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Java's implementation of threading, in fact, complicates matters by using a misleading metaphor for threads. You have to create
a thread by deriving from
Thread, which leads many a novice Java programmer to the erroneous belief that all the methods of the
Thread derivative will run on that thread. In fact, a method of a
Thread derivative is just like any other method: it runs on a thread only if called directly or indirectly from that thread's
run() method. Objects do not run on threads; methods do.
It's sometimes difficult to predict any control flow in an object-oriented system. In a procedural system, one procedure just calls another, beginning at a single starting point. If there are many threads, there are many paths through the code, but each path starts at a known place, and the control flow through a given thread is predictable (though sometimes not easily so). Object-oriented systems are another matter. Object-oriented systems tend to be networks of cooperating objects, communicating with one another via some message-passing system. The system's "main" method may well do nothing but create a bunch of objects, hook them up to each other, and then terminate. Flow of control is very difficult to predict in this system.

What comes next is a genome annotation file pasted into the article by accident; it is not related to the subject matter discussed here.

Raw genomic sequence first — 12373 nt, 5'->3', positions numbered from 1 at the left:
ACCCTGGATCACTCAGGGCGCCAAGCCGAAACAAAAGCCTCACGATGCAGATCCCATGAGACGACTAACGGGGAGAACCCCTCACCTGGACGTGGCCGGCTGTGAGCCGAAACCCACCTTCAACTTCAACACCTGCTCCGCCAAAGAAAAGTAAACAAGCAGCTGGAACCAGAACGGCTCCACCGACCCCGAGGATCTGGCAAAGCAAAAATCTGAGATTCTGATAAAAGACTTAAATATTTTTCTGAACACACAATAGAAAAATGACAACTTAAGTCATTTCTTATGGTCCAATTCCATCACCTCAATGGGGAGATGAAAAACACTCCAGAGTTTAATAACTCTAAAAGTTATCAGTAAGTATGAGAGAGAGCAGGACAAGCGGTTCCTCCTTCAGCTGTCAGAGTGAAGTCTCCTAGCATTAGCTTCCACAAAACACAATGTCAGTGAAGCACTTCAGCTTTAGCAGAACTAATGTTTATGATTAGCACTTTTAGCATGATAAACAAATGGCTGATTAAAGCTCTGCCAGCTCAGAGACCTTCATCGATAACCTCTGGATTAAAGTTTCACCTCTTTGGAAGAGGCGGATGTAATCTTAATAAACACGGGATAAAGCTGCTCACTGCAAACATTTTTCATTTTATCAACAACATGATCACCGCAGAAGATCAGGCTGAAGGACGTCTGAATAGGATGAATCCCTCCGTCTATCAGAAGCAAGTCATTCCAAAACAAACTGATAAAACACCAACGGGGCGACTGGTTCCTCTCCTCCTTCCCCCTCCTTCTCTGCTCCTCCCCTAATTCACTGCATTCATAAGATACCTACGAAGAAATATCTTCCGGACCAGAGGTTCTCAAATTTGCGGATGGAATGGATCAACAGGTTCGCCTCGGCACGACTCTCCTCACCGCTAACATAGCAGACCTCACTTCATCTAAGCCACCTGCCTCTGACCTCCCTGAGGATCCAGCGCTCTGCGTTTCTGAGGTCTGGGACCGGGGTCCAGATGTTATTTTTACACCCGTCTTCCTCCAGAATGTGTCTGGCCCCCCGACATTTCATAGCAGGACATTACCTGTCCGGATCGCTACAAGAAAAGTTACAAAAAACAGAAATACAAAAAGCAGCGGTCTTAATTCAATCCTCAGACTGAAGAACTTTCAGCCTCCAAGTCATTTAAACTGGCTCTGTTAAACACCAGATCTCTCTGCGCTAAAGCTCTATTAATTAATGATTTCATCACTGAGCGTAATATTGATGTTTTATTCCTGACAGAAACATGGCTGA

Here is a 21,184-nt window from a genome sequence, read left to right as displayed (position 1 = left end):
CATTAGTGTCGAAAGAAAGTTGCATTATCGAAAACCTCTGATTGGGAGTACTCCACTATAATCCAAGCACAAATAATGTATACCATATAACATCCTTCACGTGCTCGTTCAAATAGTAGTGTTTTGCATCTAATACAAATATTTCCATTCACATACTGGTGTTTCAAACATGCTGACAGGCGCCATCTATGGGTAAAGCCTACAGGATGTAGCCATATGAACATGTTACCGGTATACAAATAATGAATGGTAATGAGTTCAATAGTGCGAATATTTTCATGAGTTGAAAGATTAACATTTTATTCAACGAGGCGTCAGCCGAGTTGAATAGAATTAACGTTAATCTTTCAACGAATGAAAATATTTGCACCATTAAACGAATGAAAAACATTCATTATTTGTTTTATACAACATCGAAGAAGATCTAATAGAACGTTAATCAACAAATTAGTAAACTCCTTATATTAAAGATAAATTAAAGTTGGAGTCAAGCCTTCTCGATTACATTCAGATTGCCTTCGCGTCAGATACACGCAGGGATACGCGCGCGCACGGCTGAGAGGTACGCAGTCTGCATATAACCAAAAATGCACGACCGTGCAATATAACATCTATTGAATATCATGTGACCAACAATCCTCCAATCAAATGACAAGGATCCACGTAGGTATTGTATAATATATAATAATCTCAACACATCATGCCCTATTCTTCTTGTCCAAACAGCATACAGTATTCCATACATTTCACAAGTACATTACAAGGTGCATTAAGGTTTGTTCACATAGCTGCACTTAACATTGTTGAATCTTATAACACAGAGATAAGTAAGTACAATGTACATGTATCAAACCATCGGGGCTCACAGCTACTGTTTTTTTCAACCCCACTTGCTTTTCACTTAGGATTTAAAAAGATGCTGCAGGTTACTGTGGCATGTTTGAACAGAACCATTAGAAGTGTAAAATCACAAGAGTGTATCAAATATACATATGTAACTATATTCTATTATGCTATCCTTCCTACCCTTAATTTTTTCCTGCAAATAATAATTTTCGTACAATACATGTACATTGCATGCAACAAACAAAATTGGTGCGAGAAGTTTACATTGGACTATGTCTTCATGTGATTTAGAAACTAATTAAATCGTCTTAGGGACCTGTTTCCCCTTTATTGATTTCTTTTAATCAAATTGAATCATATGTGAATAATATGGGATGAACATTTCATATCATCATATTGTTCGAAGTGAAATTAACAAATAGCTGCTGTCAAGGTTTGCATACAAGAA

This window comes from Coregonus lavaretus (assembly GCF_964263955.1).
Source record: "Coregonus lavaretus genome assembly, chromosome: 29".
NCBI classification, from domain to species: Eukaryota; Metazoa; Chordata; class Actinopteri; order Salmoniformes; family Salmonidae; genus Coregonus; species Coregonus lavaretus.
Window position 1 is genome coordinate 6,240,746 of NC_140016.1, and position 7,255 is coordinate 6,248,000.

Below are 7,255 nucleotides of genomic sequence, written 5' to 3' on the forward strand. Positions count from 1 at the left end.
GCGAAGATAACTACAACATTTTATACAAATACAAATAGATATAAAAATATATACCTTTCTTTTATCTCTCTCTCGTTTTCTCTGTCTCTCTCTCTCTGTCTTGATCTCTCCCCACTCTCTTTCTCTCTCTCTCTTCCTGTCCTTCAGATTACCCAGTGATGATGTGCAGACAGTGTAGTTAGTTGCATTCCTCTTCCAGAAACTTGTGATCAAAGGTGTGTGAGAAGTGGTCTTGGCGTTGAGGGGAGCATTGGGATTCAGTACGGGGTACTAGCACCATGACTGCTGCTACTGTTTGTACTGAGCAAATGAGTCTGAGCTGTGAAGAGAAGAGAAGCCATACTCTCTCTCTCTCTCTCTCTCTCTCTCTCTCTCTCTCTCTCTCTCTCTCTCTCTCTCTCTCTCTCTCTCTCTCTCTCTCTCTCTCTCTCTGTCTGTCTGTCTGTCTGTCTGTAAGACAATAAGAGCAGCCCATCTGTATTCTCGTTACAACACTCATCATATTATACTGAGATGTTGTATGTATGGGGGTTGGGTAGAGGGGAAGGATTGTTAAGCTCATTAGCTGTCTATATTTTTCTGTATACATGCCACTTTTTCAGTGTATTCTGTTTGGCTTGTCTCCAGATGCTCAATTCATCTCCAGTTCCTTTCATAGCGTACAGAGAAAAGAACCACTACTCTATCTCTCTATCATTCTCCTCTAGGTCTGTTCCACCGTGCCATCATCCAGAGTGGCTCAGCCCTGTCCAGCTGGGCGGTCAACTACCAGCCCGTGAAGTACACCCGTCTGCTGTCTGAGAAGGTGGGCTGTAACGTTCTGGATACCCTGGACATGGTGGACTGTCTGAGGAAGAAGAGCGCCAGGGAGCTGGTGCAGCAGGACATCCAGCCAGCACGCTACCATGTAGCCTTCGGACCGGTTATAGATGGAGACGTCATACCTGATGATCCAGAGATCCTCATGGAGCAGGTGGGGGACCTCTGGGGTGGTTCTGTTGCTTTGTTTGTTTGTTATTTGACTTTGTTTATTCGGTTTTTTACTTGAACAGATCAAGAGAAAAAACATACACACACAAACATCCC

As I mentioned earlier, an object-oriented designer looks at the world in terms of objects and messages. Objects pass messages
to each other, and the receipt of some message causes an appropriate message-handler -- a Java method -- to be executed. Most
of these messages are synchronous: their handlers don't return until they're finished doing what they do. Other messages are asynchronous: the handler returns immediately, before the requested operation completes. Meanwhile, work is going on in the background
to satisfy the original request. A good example of an asynchronous message in Java is
Toolkit.getImage(), which initiates the process of fetching an image and then returns immediately, long before the actual image arrives.